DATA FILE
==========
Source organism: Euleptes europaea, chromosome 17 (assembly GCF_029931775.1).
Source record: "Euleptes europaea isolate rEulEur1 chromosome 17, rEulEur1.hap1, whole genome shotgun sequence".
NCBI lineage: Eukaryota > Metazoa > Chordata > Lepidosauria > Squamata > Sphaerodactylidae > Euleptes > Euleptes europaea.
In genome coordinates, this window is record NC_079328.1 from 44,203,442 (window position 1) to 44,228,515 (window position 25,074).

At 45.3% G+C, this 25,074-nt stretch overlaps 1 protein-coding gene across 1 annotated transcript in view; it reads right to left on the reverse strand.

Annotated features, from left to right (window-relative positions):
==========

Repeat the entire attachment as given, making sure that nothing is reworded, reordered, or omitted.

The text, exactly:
Source organism: Euleptes europaea, chromosome 17 (assembly GCF_029931775.1).
Source record: "Euleptes europaea isolate rEulEur1 chromosome 17, rEulEur1.hap1, whole genome shotgun sequence".
NCBI lineage: Eukaryota > Metazoa > Chordata > Lepidosauria > Squamata > Sphaerodactylidae > Euleptes > Euleptes europaea.
In genome coordinates, this window is record NC_079328.1 from 44,203,442 (window position 1) to 44,228,515 (window position 25,074).

At 45.3% G+C, this 25,074-nt stretch overlaps 1 protein-coding gene across 1 annotated transcript in view; it reads right to left on the reverse strand.

Annotated features, from left to right (window-relative positions):